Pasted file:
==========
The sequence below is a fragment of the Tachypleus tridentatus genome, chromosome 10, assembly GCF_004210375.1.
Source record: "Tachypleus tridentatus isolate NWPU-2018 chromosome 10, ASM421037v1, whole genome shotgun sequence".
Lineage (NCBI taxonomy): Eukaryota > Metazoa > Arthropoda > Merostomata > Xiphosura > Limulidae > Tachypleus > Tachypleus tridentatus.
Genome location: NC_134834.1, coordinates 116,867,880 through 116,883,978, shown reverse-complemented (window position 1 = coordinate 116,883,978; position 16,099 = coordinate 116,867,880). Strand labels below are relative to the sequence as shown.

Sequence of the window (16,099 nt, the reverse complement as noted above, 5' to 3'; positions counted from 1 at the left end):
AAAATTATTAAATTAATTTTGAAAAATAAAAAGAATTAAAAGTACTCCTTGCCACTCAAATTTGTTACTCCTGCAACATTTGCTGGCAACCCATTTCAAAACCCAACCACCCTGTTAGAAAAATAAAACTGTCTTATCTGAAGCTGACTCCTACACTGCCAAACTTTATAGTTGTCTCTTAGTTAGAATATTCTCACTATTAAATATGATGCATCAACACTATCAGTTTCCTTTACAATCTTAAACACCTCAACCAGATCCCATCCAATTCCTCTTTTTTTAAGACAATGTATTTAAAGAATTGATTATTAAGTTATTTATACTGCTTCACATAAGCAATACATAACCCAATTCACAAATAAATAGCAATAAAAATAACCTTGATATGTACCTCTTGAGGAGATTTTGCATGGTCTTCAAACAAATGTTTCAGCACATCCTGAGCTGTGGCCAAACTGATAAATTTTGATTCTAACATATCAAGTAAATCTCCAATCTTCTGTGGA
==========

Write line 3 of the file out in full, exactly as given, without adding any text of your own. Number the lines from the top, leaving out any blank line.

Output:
Lineage (NCBI taxonomy): Eukaryota > Metazoa > Arthropoda > Merostomata > Xiphosura > Limulidae > Tachypleus > Tachypleus tridentatus.